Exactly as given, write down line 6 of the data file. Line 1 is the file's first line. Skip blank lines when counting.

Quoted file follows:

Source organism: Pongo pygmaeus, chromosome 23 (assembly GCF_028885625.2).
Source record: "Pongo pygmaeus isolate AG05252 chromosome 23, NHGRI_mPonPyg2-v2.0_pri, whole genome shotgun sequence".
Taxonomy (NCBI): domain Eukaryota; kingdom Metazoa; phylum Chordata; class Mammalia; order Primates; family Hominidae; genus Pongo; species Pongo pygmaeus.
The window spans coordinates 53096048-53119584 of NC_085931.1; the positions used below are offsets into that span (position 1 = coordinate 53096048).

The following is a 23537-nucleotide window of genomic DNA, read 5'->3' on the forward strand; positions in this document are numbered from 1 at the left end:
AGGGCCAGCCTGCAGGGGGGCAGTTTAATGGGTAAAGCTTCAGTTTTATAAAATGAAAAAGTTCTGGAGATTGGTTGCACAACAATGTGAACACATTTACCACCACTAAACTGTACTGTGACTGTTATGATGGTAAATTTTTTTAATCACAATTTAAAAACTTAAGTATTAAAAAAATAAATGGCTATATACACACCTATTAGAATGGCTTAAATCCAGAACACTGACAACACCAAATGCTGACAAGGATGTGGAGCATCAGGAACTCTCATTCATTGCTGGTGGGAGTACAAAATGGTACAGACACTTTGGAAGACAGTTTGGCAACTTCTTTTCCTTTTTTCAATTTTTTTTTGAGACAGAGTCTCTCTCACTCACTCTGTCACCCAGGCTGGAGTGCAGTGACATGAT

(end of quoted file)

AGGGCCAGCCTGCAGGGGGGCAGTTTAATGGGTAAAGCTTCAGTTTTATAAAATGAAAAAGTTCTGGAGATTGGTTGCACAACAATGTGAACACATTTACCACCACTAAACTGTACTGTGACTGTTATGATGGTAAATTTTTTTAATCACAATTTAAAAACTTAAGTATTAAAAAAATAAATGGCTATATACACACCTATTAGAATGGCTTAAATCCAGAACACTGACAACACCAAATGCTGACAAGGATGTGGAGCATCAGGAACTCTCATTCATTGCTGGTGGGAGTACAAAATGGTACAGACACTTTGGAAGACAGTTTGGCAACTTCTTTTCCTTTTTTCAATTTTTTTTTGAGACAGAGTCTCTCTCACTCACTCTGTCACCCAGGCTGGAGTGCAGTGACATGAT